Leaders Restore

People that choose to lead make mistakes that hurt people from time to time. Should we be surprised? The pressures of managing client expectations, employee desires, and other stakeholder expectations make possibilities for conflict nearly endless.

Whenever possible, the exemplary leader takes the path towards restoration after an offense.

What is restoration?

Restoration is the return of something to a former, original, normal, or unimpaired condition.

This can’t happen by without effort and we may not know how long it might take. We may not succeed as full restoration takes effort by both individuals. Since we know we can’t change another person, we are left to consider our next steps.

What is our responsibility?

We begin by uncrossing our arms. In shepherding ourselves we know the first step in making change begins in us. We choose to own and admit our mistakes.

What action do we take?

Be open.

Think of openness as extending our hands outwards; palms up. When we care enough we can listen to those we have hurt without rebuttal and can own all of it (regardless if it is fair). This is what makes us different; the kind of leader others are waiting to follow.

Model it

I remember having a leader who was built to lead me. Early in my leadership journey he listened to my concerns and put up with my complaining about how things didn’t work as I thought they should. At times, I would say or write things that were too direct and this put people off. In retrospect, I’m not sure if I was right or not, but I always had an opinion. And I just knew mine was the right one.

My leader would gently find ways to bring me around to understanding that the only way to make change would be for me to ‘own it’.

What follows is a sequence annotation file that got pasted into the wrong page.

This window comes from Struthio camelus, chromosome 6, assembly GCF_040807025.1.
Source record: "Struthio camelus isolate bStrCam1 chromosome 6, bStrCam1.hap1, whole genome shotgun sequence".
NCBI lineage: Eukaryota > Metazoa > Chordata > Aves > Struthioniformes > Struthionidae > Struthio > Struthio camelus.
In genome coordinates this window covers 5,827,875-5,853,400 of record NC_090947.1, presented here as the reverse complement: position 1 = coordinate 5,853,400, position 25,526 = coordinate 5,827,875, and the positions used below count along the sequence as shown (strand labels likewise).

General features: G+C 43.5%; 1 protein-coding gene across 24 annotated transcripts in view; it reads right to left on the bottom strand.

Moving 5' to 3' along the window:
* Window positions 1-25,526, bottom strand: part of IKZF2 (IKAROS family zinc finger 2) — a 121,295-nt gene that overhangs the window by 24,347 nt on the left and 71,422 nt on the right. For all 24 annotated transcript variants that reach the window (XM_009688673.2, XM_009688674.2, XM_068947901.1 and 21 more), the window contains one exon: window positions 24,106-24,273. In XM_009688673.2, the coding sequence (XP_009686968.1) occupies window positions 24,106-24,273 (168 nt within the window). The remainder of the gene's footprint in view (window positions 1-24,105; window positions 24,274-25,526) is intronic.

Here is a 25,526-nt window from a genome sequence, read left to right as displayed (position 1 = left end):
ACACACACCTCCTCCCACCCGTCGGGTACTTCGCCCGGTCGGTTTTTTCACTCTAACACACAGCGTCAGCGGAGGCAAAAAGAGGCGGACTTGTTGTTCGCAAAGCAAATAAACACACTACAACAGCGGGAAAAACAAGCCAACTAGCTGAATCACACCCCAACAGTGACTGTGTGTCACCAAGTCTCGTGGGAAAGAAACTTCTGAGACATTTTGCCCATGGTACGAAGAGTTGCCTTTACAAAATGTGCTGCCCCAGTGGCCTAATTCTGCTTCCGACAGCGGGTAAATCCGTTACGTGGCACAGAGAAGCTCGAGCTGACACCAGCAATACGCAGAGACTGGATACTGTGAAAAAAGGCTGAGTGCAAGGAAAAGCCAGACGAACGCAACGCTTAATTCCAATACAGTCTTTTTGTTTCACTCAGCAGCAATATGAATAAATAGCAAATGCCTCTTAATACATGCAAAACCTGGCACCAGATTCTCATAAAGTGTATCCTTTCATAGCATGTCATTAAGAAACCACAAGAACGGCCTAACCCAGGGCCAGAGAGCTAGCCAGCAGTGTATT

“But, that’s not fair!“, I would object.

His reply would come back softly, “Maybe not, but what good does it do you to concern yourself with that?”

Accepting that advice was hard for me; especially at first. I had to deal with my own pride and over time and practice I have gotten better at taking responsibility and tempering my opinions.  I’ve found that leaders grow through their trials.

Respecting others is the path towards restoration.

Giving respect also opens new possibilities to become an instrument of change in our organization.

The lesson

I learned that unless I wanted to live as a victim of others’ actions, restoration required me to act. It would be the only way I could change the environment and influence those closest to me. I am so thankful I made that decision. I wish I could report that this kind of leading is pain-free. It isn’t. We need to be okay with that. Restoration of any kind requires sacrifice.

What’s next

What about you? Is there something or someone holding you back? What if you chose to just “own it anyway”?

Shepherding: The art of becoming the leader others want to follow